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Uber drivers' new option: Start a retirement account through the app

Uber drivers' new option: Start a retirement account through the app
An icon for the Uber ride-hailing app is displayed. (Ritchie B. Tongo / European Pressphoto Agency)

Uber has a new tool in its arsenal to attract and retain drivers: retirement savings accounts.

The San Francisco ride-hailing company announced Wednesday that it teamed up with automated investor service Betterment to offer its drivers a way to set up retirement accounts through the ride-hailing app.

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As part of a pilot program, drivers in certain markets can use the Uber app to open an IRA or Roth IRA through the robo-advisor without a required minimum account balance. Drivers can use the accounts for free for the first year. After that, they pay 0.25% of the average account balance for the year.

Uber Technologies Inc. said Wednesday that this offer will apply to "tens of thousands of drivers" in Chicago, Boston, Seattle and New Jersey, and that it is working with New York-based Betterment to roll out the program nationwide. Uber did not give a timeline for that expansion.

Betterment spokeswoman Arielle Sobel said both companies would contribute "non-monetary resources" to the partnership and that "no money was exchanged."

Because Uber classifies its drivers as independent contractors rather than employees, they aren't eligible for benefits such as 401(k) programs, workers' compensation or paid time off. This means when it comes to preparing for retirement, they're on their own.

Uber described the program as a way to help drivers "take control of their financial future."

The partnership is a good "first step" in preparing Uber drivers for retirement, said Karen Friedman, executive vice president of the Pension Rights Center.

"It's good that Uber is starting to think of its drivers' retirement, but this isn't going to lead to adequacy in retirement for many, many reasons," Friedman said.

The big problem, she said, is that the program asks drivers to make voluntary payments from their already low earnings. Uber will not match driver contributions to the retirement accounts, the ride-hailing company said in an email.

Uber competitor Lyft has offered a similar benefit to its drivers through Honest Dollar since November. Participating Lyft drivers pay a flat $3 monthly fee. 

Friedman is encouraged by such programs but said they highlight the limitations of the independent contractor business model and the need for further discussion on new pension plans and mechanisms that would allow businesses to contribute to contractors' IRAs.

In the short term, the partnership could help Uber retain drivers, according to Stephen Beck, managing partner of management consulting firm cg42, who said the program also helps Uber compete with rival Lyft as well as get some good PR.

"Does it potentially help Uber keep the drivers they have? Yes," he said. "Does it potentially help them attract more drivers, thereby helping them drive greater availability? Yes. It makes sense."

In the long term, Rebecca Smith, deputy director at the National Employment Law Project, said if either ride-hailing company is serious about its drivers' retirement, it should make them employees.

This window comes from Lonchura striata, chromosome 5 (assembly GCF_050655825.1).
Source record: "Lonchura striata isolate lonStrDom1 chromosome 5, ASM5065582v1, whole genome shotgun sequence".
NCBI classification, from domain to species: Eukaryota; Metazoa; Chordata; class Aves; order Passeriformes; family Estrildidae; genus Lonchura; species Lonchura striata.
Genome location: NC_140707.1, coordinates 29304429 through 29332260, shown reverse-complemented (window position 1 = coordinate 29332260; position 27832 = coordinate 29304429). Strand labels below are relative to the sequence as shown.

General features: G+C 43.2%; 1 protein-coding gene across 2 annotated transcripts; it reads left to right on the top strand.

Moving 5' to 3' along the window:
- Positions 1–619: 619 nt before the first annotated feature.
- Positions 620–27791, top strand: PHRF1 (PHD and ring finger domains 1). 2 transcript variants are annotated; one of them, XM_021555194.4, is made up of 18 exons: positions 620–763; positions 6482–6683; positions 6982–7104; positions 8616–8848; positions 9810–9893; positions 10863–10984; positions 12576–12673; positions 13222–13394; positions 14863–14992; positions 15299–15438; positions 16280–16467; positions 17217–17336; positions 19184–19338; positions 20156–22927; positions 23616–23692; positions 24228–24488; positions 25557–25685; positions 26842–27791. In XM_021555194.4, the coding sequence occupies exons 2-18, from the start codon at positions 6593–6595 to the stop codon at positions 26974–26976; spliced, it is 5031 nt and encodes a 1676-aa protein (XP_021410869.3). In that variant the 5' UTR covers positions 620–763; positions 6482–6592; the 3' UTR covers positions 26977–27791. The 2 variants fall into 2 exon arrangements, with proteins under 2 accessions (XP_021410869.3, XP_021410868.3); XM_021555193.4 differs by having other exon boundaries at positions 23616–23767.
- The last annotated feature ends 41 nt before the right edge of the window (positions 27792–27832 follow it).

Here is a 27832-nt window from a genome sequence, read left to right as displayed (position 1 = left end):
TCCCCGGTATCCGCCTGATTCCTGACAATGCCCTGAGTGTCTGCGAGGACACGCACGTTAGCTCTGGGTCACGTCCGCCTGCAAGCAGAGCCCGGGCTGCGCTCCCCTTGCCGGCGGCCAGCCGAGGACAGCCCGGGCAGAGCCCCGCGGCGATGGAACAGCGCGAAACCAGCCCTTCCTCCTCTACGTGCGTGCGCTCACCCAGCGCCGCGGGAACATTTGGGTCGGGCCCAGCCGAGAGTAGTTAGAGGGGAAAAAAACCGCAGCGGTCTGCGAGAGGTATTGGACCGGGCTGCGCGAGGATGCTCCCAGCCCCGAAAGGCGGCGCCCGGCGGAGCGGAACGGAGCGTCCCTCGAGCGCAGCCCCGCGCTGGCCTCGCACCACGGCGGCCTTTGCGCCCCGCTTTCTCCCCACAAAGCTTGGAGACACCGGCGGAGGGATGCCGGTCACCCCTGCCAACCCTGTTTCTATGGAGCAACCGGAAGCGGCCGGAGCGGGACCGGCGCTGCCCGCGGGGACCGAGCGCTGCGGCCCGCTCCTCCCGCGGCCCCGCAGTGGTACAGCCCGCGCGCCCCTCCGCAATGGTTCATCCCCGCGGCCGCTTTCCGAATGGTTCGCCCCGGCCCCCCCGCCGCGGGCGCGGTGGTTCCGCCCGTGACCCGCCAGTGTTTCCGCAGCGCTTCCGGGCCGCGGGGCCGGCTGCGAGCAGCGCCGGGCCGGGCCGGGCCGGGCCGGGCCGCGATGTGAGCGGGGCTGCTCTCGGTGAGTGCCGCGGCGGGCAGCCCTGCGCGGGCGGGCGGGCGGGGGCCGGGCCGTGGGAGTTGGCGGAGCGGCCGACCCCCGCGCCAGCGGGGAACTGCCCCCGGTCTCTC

"This [program] is about Uber ensuring a steady supply of workers at least until it rolls out self-driving cars," Smith said, "nothing more, nothing less."

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The partnership is a coup for Betterment, according to Steven Lockshin, founder of wealth management firm AdvicePeriod, because it potentially leads to new customers and associates Betterment itself with a fast-growing, recognizable company.

"When people talk about new ideas, they say they want to be the Uber of this or Uber of that, so in a way Uber is the ultimate disruptor," Lockshin said. "And that's what Betterment wants to be."

Michael Goodman, 60, an Uber driver from Northridge, said he could see how this might be a benefit to some drivers, but he personally would not use it because he doesn't believe he will get the best return on his investment through Betterment's IRA and prefers to shop around.

He also noted that as driver wages continue to decline, it may be a challenge for them to put away even $100 a month after living expenses, car maintenance costs and non-retirement savings.

Uber has over the past year made a push to appease drivers. The company last week expanded its Instant Pay feature, allowing drivers to get paid day-to-day without having to wait for a pay cycle.

Uber also has a program that entitles its drivers to discounts on phone plans, vehicle maintenance and access to personalized health insurance recommendations.

Earlier this year the company allowed drivers to accept tips, although it stopped short of putting a tipping feature in its app.

Does it potentially help them attract more drivers, thereby helping them drive greater availability? Yes. It makes sense.


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The Betterment arrangement comes less than a week after a federal judge rejected Uber's proposed $100-million bid to settle a lawsuit involving drivers' employment status.

It offered to pay the settlement rather than begin categorizing drivers as employees, which would make them eligible for benefits such as expense reimbursement and overtime.

The judge said Thursday that the proposed sum was unfairly low.

For more business news, follow me @smasunaga

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UPDATES:

3:30 p.m.: This article was updated with additional reporting.

11:15 a.m.: This article was updated to clarify the terms of the agreement between Uber and Betterment.

This article was originally published at 10:05 a.m.

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